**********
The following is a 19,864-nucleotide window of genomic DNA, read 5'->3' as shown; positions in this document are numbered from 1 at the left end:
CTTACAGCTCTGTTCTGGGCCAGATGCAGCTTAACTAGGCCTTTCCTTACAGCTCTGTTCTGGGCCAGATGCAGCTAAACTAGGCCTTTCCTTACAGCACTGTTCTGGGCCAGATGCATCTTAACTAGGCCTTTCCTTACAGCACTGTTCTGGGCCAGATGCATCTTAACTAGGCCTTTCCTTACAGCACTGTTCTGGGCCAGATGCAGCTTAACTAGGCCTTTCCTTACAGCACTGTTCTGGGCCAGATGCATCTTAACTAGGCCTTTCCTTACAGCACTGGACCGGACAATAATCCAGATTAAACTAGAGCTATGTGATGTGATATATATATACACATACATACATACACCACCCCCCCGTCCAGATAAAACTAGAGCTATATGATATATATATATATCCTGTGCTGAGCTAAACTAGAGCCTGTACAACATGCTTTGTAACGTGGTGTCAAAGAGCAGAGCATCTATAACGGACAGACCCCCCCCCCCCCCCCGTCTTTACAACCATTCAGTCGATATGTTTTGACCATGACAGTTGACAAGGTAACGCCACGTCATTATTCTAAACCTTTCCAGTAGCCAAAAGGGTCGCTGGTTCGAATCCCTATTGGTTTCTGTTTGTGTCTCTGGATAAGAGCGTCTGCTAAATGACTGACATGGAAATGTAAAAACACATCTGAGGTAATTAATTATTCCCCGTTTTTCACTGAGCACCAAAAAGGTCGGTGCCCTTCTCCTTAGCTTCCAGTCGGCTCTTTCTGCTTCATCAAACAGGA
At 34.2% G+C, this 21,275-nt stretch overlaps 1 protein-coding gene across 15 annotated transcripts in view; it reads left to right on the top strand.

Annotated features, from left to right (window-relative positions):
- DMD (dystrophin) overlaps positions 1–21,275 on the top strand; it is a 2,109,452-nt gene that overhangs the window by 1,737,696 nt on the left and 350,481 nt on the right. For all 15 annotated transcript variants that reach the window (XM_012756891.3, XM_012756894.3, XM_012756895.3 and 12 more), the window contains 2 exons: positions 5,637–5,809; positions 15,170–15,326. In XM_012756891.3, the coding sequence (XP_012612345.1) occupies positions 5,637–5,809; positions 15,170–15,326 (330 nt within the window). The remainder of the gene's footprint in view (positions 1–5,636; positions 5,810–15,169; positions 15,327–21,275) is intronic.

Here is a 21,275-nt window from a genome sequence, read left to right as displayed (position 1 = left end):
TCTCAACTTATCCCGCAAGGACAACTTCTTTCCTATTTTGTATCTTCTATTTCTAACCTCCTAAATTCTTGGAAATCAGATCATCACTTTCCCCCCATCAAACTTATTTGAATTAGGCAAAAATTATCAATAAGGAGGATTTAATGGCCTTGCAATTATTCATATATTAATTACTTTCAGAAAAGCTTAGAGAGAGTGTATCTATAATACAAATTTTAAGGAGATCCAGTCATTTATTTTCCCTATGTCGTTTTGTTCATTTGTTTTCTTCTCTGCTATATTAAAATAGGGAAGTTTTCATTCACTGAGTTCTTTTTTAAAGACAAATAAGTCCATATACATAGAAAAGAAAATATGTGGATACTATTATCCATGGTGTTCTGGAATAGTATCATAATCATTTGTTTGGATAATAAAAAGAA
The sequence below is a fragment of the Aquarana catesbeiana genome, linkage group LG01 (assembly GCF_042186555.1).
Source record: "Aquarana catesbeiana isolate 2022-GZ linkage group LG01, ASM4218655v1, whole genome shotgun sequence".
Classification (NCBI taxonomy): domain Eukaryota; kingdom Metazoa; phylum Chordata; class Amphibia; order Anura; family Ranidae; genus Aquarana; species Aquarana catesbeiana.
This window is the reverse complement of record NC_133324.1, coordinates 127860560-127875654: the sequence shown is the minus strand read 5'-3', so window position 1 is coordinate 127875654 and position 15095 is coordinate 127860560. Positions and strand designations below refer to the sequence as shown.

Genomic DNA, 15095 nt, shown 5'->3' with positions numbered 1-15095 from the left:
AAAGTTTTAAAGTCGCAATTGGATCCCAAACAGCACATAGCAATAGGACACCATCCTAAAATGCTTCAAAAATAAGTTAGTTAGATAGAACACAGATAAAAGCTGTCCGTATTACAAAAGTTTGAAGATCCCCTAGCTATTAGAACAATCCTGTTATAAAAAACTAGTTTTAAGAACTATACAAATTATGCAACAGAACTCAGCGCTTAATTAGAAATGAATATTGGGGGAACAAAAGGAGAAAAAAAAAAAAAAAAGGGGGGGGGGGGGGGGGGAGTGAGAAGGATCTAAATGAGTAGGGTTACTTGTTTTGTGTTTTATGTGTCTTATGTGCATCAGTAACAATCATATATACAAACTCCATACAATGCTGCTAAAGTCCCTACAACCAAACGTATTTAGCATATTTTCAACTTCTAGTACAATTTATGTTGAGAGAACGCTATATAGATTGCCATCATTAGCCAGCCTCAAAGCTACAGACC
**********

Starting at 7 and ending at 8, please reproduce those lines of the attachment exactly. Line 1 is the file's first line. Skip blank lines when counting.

TCTCAACTTATCCCGCAAGGACAACTTCTTTCCTATTTTGTATCTTCTATTTCTAACCTCCTAAATTCTTGGAAATCAGATCATCACTTTCCCCCCATCAAACTTATTTGAATTAGGCAAAAATTATCAATAAGGAGGATTTAATGGCCTTGCAATTATTCATATATTAATTACTTTCAGAAAAGCTTAGAGAGAGTGTATCTATAATACAAATTTTAAGGAGATCCAGTCATTTATTTTCCCTATGTCGTTTTGTTCATTTGTTTTCTTCTCTGCTATATTAAAATAGGGAAGTTTTCATTCACTGAGTTCTTTTTTAAAGACAAATAAGTCCATATACATAGAAAAGAAAATATGTGGATACTATTATCCATGGTGTTCTGGAATAGTATCATAATCATTTGTTTGGATAATAAAAAGAA
The sequence below is a fragment of the Aquarana catesbeiana genome, linkage group LG01 (assembly GCF_042186555.1).